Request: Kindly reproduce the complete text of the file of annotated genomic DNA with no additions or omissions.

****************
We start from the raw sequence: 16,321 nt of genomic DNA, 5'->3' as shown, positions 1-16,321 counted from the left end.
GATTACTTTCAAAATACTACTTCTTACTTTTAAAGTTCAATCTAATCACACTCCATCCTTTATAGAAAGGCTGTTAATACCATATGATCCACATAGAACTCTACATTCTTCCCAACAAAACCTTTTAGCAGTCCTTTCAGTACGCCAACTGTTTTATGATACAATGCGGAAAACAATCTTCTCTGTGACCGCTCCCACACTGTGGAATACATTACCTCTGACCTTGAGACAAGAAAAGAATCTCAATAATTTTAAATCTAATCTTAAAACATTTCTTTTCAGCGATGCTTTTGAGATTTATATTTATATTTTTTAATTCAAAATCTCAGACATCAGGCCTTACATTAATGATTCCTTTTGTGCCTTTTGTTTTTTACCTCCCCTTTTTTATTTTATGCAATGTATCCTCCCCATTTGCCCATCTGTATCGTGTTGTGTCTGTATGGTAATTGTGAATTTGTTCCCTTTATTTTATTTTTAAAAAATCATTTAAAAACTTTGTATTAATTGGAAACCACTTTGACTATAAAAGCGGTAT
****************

We start from the raw sequence: 16,321 nt of genomic DNA, 5'->3' as shown, positions 1-16,321 counted from the left end.
GATTACTTTCAAAATACTACTTCTTACTTTTAAAGTTCAATCTAATCACACTCCATCCTTTATAGAAAGGCTGTTAATACCATATGATCCACATAGAACTCTACATTCTTCCCAACAAAACCTTTTAGCAGTCCTTTCAGTACGCCAACTGTTTTATGATACAATGCGGAAAACAATCTTCTCTGTGACCGCTCCCACACTGTGGAATACATTACCTCTGACCTTGAGACAAGAAAAGAATCTCAATAATTTTAAATCTAATCTTAAAACATTTCTTTTCAGCGATGCTTTTGAGATTTATATTTATATTTTTTAATTCAAAATCTCAGACATCAGGCCTTACATTAATGATTCCTTTTGTGCCTTTTGTTTTTTACCTCCCCTTTTTTATTTTATGCAATGTATCCTCCCCATTTGCCCATCTGTATCGTGTTGTGTCTGTATGGTAATTGTGAATTTGTTCCCTTTATTTTATTTTTAAAAAATCATTTAAAAACTTTGTATTAATTGGAAACCACTTTGACTATAAAAGCGGTAT